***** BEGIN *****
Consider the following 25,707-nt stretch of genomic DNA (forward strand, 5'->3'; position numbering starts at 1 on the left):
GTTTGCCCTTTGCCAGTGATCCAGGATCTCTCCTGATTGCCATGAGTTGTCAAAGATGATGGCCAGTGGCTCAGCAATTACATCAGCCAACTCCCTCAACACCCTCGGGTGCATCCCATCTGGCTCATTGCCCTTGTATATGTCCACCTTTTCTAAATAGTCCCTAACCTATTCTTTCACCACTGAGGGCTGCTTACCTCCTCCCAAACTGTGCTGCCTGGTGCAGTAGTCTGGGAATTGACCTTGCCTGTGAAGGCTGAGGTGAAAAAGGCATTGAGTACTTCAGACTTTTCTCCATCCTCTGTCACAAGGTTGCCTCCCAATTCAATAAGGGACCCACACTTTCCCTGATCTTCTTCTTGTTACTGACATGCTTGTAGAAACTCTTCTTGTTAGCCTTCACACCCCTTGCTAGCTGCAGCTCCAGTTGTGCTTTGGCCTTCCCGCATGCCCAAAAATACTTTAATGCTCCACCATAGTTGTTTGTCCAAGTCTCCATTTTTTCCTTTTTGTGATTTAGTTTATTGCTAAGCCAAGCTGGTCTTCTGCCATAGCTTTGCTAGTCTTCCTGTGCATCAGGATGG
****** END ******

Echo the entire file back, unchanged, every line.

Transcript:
Consider the following 25,707-nt stretch of genomic DNA (forward strand, 5'->3'; position numbering starts at 1 on the left):
GTTTGCCCTTTGCCAGTGATCCAGGATCTCTCCTGATTGCCATGAGTTGTCAAAGATGATGGCCAGTGGCTCAGCAATTACATCAGCCAACTCCCTCAACACCCTCGGGTGCATCCCATCTGGCTCATTGCCCTTGTATATGTCCACCTTTTCTAAATAGTCCCTAACCTATTCTTTCACCACTGAGGGCTGCTTACCTCCTCCCAAACTGTGCTGCCTGGTGCAGTAGTCTGGGAATTGACCTTGCCTGTGAAGGCTGAGGTGAAAAAGGCATTGAGTACTTCAGACTTTTCTCCATCCTCTGTCACAAGGTTGCCTCCCAATTCAATAAGGGACCCACACTTTCCCTGATCTTCTTCTTGTTACTGACATGCTTGTAGAAACTCTTCTTGTTAGCCTTCACACCCCTTGCTAGCTGCAGCTCCAGTTGTGCTTTGGCCTTCCCGCATGCCCAAAAATACTTTAATGCTCCACCATAGTTGTTTGTCCAAGTCTCCATTTTTTCCTTTTTGTGATTTAGTTTATTGCTAAGCCAAGCTGGTCTTCTGCCATAGCTTTGCTAGTCTTCCTGTGCATCAGGATGG